These are just a small number of cases which I have come across in my PhD research into the Garlands Lunatic Asylum, Carlisle. My PhD aims to tell as many stories of the patients who underwent treatment at the Garlands during the latter half of the nineteenth-century. Please feel free to contact me ( if you require assistance in finding your ancestors who were in the Garlands during this period, or if you have any interesting family tales.

[1] CACC, Female Casebook, 1899-1902, THOS 8/4/40/5, admission no. 4754.

Tuesday, 26 April 2016

The Victorian Criminal Lunatic: A Shocking Case of Child Neglect

During my recent PhD research into the Victorian lunatic asylum, specifically the Cumbrian institution (Garlands Lunatic Asylum, Carlisle), I have come across several cases which have sparked my interest. One such case is that of Jane Ann Shaw, admitted to Garlands on 11 July 1888. Jane came to the asylum after her arrest - which took place in April 1888 along with her husband Joseph - for wilfully neglecting their two children aged six and four. The article below from the Lancaster Gazette on 21 April 1888 details Jane and Joseph’s arrest in detail:

Whilst detained in Carlisle Gaol, it became evident to the authorities that Jane was not in possession of her normal mental health, as she was having delusions of people on the wall of her cell and she tried to climb after them. On 4 July 1888 Jane was ordered to be sent to the asylum as she was found ‘guilty but insane’. Also, on the same date, after 3 months in prison, her husband was discharged from Carlisle Gaol.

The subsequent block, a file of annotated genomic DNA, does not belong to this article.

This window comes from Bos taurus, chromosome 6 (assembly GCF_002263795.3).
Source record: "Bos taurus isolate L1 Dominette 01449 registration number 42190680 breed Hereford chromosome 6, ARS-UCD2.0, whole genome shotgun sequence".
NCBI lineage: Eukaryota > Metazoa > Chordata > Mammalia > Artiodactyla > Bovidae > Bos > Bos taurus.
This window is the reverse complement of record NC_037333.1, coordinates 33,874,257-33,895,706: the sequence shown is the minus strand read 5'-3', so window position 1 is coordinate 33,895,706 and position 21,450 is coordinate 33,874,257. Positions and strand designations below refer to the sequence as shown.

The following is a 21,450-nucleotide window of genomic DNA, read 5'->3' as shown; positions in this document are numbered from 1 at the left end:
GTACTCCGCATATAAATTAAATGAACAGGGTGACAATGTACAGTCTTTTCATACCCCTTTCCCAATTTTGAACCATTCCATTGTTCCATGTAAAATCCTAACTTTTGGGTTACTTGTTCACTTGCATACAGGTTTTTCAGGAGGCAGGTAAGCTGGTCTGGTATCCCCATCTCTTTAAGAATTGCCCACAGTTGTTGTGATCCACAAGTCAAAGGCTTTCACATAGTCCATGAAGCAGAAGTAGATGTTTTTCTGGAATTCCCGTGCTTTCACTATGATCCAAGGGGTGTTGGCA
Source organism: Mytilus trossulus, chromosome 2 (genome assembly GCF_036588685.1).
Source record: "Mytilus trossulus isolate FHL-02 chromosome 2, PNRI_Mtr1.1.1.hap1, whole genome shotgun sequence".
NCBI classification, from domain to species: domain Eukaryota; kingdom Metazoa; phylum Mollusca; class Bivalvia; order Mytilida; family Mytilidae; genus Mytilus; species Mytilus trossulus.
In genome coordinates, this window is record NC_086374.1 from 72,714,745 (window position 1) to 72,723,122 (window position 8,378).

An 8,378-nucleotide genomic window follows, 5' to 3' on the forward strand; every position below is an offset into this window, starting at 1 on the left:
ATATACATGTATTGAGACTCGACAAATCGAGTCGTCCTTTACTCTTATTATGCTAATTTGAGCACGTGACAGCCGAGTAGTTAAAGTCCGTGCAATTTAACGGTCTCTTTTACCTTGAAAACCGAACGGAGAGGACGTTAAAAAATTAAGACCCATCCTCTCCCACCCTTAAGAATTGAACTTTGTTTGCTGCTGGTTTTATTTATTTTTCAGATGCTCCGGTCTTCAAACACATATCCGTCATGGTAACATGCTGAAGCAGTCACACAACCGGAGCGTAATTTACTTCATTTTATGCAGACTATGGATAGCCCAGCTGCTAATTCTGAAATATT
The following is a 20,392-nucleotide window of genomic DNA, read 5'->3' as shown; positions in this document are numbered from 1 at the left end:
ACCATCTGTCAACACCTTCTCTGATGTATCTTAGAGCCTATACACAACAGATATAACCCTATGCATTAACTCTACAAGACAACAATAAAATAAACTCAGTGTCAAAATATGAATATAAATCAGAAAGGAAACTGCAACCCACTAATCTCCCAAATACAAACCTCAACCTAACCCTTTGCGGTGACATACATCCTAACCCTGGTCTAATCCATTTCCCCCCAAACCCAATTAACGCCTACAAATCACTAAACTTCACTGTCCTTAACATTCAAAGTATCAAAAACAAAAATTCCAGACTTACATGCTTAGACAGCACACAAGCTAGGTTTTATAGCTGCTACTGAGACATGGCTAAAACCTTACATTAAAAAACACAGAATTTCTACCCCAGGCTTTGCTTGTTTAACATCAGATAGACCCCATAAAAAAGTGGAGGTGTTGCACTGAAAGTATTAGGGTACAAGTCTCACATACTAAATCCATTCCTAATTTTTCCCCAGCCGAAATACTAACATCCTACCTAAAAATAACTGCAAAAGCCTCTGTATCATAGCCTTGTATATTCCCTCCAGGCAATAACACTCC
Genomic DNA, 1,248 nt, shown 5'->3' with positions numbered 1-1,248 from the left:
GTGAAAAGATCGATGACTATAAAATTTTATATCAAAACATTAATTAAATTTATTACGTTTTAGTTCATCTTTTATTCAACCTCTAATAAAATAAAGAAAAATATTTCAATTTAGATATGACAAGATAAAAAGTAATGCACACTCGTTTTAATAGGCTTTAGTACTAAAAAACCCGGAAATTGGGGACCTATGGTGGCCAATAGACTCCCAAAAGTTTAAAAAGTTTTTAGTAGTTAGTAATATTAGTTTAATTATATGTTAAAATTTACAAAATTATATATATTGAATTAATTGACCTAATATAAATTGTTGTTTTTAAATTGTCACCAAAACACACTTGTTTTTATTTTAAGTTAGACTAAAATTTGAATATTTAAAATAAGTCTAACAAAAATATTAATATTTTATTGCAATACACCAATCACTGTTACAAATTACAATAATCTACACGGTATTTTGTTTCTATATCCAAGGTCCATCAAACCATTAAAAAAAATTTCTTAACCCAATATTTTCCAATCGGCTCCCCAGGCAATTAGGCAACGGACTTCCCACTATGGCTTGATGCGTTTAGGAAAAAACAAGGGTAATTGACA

On admission to the Cumbrian Asylum Jane was classified as suffering from dementia at the age of 34, which in some part was caused by her chronic alcoholism. She was described as being very violent and suffering from hallucinations of hearing and of sight. The asylum suspected that she was in the early stages of general paralysis, which was primarily caused by syphilis. Her conduct during her stay at the asylum was regarded as manageable. On several occasions she was noted as talking and gesticulating to herself, but she was able to undertake regular work in the laundry. Between 1900 and 1904 there is a surviving visitor’s register, in which Jane is visited on several occasions by her niece and her sister, but never by her children or her husband. The last I can ascertain about Jane is that she remained in Garlands at least until 9 March 1918, as this is the last page of her casenotes I can view due to access restrictions in the archive. The closest I can get to understanding the time and place of her death is a search on ancestry which returns a 'Jane A Shaw died March 1919, Cumberland', as an educated guess I assume this is the Jane in question.
            As for the family she left behind, her youngest child Joseph Henry died in 1894 aged 10, but the details of his care in the years whilst Jane was incarcerated seem a mystery and I cannot find any details of him on It seems that whilst Jane was in the asylum, and when Joseph was released from prison, both Ada and Joseph Henry remained in the care of their father. In the 1891 census they are both listed as living with Joseph, a railway engine driver, in Orchard Street, Carlisle. What is interesting from this entry, is that another, elder child is also listed, Jane Ann, aged 11. Jane is not mentioned in the newspaper reports for the child neglect case so we can only assume that she was either old enough to care for herself (aged 8 at the time) or was in the care of relatives.